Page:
The Rise of Limited/No Visual Interface App Interaction

Over the last few months I’ve been playing with our Amazon Echo and it’s amazing. When a song pops in my head, I just ask Alexa to play it. When I need to set a timer in the kitchen, I just tell Alexa to set it. This concept of interacting with an app with no visual interface isn’t new. What is new is that it works well, very well.

Here are a few examples of limited/no visual interface app interaction:

  • Voice – Whether it’s Siri or Alexa, voice recognition technology is getting really good. I find talking to an app and interacting with it through voice much faster and more natural than clicking/touching a screen for simple interactions (assuming the app works well).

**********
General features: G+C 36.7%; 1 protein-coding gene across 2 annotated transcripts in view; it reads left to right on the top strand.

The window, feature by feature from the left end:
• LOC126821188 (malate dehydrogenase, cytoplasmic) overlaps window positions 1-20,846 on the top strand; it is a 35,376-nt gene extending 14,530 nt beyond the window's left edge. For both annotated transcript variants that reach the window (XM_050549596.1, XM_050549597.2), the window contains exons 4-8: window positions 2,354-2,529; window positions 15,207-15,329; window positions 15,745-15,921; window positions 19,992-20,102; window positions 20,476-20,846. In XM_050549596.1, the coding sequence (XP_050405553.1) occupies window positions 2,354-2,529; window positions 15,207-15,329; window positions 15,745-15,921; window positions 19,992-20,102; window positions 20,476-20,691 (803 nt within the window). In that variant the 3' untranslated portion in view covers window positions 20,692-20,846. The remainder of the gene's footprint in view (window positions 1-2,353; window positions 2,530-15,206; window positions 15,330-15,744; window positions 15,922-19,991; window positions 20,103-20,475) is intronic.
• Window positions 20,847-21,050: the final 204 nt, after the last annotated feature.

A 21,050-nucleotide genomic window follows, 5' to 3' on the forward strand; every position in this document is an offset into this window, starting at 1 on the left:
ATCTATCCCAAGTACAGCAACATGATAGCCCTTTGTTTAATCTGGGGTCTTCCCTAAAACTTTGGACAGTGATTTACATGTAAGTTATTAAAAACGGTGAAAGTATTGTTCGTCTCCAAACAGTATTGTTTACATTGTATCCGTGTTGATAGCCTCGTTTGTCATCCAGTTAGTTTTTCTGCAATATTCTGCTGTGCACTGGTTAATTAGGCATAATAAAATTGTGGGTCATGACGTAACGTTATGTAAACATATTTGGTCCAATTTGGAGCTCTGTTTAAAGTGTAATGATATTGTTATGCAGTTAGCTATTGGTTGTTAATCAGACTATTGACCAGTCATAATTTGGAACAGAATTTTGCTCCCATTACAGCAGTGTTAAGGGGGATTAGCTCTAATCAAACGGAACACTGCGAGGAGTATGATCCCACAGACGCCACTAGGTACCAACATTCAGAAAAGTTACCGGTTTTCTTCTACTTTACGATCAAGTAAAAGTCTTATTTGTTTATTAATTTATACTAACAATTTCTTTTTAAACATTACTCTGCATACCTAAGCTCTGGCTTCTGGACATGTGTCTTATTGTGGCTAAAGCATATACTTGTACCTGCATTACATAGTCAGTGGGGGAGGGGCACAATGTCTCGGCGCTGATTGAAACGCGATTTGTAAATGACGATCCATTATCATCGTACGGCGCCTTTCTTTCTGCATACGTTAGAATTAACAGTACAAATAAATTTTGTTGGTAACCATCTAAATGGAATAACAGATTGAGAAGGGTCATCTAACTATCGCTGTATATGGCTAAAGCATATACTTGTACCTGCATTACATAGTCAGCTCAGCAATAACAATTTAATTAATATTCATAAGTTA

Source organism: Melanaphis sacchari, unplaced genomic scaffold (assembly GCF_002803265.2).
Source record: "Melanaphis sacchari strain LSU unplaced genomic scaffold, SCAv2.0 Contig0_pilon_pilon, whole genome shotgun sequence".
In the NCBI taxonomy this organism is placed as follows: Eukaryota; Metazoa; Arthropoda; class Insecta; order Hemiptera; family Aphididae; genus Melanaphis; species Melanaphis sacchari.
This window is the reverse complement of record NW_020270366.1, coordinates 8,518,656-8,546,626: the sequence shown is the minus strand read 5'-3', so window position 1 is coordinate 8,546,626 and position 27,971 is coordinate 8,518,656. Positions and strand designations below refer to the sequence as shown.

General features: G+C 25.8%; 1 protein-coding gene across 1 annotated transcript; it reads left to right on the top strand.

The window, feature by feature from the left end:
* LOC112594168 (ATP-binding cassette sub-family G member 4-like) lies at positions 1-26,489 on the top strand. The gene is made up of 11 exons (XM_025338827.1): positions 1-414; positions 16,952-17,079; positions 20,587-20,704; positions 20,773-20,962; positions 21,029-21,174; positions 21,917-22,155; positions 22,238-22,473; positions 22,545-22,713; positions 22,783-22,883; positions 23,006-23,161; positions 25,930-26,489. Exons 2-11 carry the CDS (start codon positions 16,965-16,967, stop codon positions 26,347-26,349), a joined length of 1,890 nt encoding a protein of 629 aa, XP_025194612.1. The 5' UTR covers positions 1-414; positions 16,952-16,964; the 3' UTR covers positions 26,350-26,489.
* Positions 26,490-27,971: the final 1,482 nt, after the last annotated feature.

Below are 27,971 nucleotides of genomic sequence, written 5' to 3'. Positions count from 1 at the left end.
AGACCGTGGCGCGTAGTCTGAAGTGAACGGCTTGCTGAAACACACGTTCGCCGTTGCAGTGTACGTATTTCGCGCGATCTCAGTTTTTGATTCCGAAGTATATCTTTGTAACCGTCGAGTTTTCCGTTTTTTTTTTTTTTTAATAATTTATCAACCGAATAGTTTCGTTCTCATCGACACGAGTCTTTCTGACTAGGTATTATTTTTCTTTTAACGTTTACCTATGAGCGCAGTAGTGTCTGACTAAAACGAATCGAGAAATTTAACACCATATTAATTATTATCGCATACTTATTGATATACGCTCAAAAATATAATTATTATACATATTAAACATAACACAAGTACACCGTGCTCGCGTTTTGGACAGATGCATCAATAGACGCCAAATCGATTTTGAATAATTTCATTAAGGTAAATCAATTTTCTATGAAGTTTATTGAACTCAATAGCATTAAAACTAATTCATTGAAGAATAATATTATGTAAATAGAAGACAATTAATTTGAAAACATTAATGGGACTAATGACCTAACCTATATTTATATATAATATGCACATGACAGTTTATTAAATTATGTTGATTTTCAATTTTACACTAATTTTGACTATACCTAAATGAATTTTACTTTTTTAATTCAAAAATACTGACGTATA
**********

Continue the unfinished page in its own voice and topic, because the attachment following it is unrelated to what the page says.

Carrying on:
• Email – More apps are using email as way to interact where the system sends an email to a user and the user then responds to the email with data, content, etc. that then gets ingested and processed. Interacting over email, when done well, feels elegant and frictionless.
  • Slack / Chat Rooms – Central chat rooms like Slack are becoming two-way communication services with outside apps (check out Slackbot). Similar to replying to an email to interact with a system, Slackbots can programmed to take in certain commands and inputs.

Look for this trend of limited/no visual interface app interaction to grow and become more commonplace.

What else? What are some more examples of limited/no visual interface app interaction?

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